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Crit Care Med. 2011 Jun;39(6):1263-8. doi: 10.1097/CCM.0b013e31820eb774.

The effect of L-alanyl-L-glutamine dipeptide supplemented total parenteral nutrition on infectious morbidity and insulin sensitivity in critically ill patients.

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  • 1Hospital Universitario Doce de Octubre, Madrid, Spain. tgrau.hdoc@salud.madrid.org

Abstract

OBJECTIVE:

The aim of this study was to assess the clinical efficacy of alanine-glutamine dipeptide-supplemented total parenteral nutrition defined by the occurrence of nosocomial infections. Secondary parameters included Sequential Organ Failure Assessment score, hyperglycemia and insulin needs, intensive care unit and hospital length of stay, and 6-month mortality.

DESIGN:

Multicenter, prospective, double-blind, randomized trial.

SETTING:

Twelve intensive care units at Spanish hospitals.

PATIENTS:

One hundred twenty-seven patients with Acute Physiology and Chronic Health Evaluation II score >12 and requiring parenteral nutrition for 5-9 days.

INTERVENTION:

Patients were randomized to receive an isonitrogenous and isocaloric total parenteral nutrition or alanine-glutamine dipeptide-supplemented total parenteral nutrition. Nutritional needs were calculated: 0.25 g N/kg(-1)/d(-1) and 25 kcal/kg(-1)/d(-1). The study group received 0.5 g/kg(-1)/d(-1) of glutamine dipeptide and the control total parenteral nutrition group a similar amount of amino acids. Hyperglycemia was controlled applying an intensive insulin protocol with a target glycemia of 140 mg/dL.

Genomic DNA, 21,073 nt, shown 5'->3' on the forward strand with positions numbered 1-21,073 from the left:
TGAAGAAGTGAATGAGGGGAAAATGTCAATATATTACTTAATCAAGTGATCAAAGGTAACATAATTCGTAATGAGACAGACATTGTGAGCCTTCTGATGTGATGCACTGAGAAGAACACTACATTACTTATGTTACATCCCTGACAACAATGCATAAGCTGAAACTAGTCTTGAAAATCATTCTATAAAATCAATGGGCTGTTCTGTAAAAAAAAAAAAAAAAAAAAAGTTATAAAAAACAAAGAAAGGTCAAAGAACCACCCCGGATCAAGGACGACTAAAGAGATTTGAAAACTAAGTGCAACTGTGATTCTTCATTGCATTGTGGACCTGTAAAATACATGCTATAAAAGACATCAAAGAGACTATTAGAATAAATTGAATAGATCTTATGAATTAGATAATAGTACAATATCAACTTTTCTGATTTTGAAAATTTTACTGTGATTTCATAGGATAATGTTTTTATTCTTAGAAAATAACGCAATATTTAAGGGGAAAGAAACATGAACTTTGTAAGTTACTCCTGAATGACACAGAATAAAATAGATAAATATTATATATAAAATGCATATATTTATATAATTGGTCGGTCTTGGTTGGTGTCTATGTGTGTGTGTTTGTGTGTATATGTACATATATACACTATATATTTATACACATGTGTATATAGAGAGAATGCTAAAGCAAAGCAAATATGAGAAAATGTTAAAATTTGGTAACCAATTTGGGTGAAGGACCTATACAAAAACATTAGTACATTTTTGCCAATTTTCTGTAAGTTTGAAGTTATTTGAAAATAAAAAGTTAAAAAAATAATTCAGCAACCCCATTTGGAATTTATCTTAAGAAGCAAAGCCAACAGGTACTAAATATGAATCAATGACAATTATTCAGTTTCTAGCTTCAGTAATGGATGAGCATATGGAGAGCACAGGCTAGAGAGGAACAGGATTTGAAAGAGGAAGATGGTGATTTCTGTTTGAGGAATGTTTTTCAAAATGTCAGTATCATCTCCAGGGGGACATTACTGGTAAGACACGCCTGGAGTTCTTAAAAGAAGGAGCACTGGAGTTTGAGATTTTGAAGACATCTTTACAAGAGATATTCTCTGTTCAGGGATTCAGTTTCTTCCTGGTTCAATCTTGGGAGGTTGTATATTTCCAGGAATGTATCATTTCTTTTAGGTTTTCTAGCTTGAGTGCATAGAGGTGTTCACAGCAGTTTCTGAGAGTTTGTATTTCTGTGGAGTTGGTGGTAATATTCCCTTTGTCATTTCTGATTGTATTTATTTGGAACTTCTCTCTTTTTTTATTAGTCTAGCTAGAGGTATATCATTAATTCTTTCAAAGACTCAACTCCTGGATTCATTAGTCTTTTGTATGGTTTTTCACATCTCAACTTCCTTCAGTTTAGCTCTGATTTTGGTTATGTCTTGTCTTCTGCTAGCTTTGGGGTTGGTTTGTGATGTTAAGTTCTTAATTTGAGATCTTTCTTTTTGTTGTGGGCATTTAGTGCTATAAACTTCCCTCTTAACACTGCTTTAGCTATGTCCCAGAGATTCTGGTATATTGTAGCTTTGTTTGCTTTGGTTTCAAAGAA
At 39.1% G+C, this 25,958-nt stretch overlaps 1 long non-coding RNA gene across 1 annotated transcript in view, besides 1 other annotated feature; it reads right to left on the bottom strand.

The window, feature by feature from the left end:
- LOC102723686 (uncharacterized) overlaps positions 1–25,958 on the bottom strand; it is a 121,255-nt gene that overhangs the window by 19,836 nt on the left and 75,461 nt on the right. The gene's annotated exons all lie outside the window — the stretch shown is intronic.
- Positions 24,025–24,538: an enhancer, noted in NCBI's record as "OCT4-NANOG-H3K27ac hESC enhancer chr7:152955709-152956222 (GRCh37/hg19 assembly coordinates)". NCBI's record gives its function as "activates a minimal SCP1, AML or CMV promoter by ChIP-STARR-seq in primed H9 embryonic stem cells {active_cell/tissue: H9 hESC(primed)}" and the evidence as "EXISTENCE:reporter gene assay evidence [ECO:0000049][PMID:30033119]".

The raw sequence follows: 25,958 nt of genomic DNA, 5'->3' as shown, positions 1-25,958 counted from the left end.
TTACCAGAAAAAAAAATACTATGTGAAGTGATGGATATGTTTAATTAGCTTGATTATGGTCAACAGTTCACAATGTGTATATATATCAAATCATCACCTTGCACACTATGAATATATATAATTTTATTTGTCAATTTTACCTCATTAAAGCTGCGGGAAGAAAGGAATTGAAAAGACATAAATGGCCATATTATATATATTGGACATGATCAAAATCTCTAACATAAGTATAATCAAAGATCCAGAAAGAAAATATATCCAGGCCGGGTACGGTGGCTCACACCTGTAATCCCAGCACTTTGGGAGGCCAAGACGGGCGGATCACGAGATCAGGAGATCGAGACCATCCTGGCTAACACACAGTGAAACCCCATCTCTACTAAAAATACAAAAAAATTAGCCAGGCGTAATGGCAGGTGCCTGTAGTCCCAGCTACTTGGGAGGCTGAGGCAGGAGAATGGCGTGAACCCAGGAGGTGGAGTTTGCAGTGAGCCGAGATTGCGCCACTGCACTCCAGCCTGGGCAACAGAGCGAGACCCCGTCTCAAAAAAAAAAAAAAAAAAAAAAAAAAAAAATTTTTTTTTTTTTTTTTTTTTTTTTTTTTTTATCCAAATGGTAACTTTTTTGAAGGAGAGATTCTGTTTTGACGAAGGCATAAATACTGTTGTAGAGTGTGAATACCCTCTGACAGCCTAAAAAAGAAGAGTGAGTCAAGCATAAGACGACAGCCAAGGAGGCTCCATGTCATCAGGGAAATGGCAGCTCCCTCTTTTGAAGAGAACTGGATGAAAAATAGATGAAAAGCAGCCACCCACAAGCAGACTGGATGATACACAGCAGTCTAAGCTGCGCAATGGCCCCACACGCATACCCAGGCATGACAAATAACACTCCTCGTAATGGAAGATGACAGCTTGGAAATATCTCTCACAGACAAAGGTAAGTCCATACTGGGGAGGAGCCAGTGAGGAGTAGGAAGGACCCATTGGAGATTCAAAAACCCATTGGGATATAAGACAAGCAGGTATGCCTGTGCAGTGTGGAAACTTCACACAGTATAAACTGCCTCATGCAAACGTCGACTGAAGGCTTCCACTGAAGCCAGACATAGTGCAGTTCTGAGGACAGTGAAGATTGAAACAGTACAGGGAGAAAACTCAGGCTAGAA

MEASUREMENTS AND MAIN RESULTS:

The two groups did not differ at inclusion for the type and severity of injury or the presence of sepsis or septic shock. Caloric intake was similar in both groups. Preprotocol analysis showed that treated patients with alanine-glutamine dipeptide-supplemented total parenteral nutrition had lesser nosocomial pneumonia, 8.04 vs. 29.25 episodes-‰ days of mechanical ventilation (p = .02), and urinary tract infections, 2.5 vs. 16.7 episodes-‰ days of urinary catheter (p = .04). Intensive care unit, hospital, and 6-month survival were not different. Mean plasmatic glycemia was 149 ± 46 mg/dL in the alanine-glutamine dipeptide-supplemented total parenteral nutrition group and 155 ± 51 mg/dL in the control total parenteral nutrition group (p < .04), and mean hourly insulin dose was 4.3 ± 3.3 IU in the alanine-glutamine dipeptide-supplemented total parenteral nutrition group and 4.7 ± 3.7 IU in control total parenteral nutrition group (p < .001). Multivariate analysis showed a 54% reduction of the amount of insulin for the same levels of glycemia in the alanine-glutamine dipeptide-supplemented total parenteral nutrition group.

CONCLUSIONS:

Total parenteral nutrition supplemented with alanine-glutamine in intensive care unit patients is associated with a reduced rate of infectious complications and better glycemic control.

Comment in

PMID:
21336131
[PubMed - indexed for MEDLINE]
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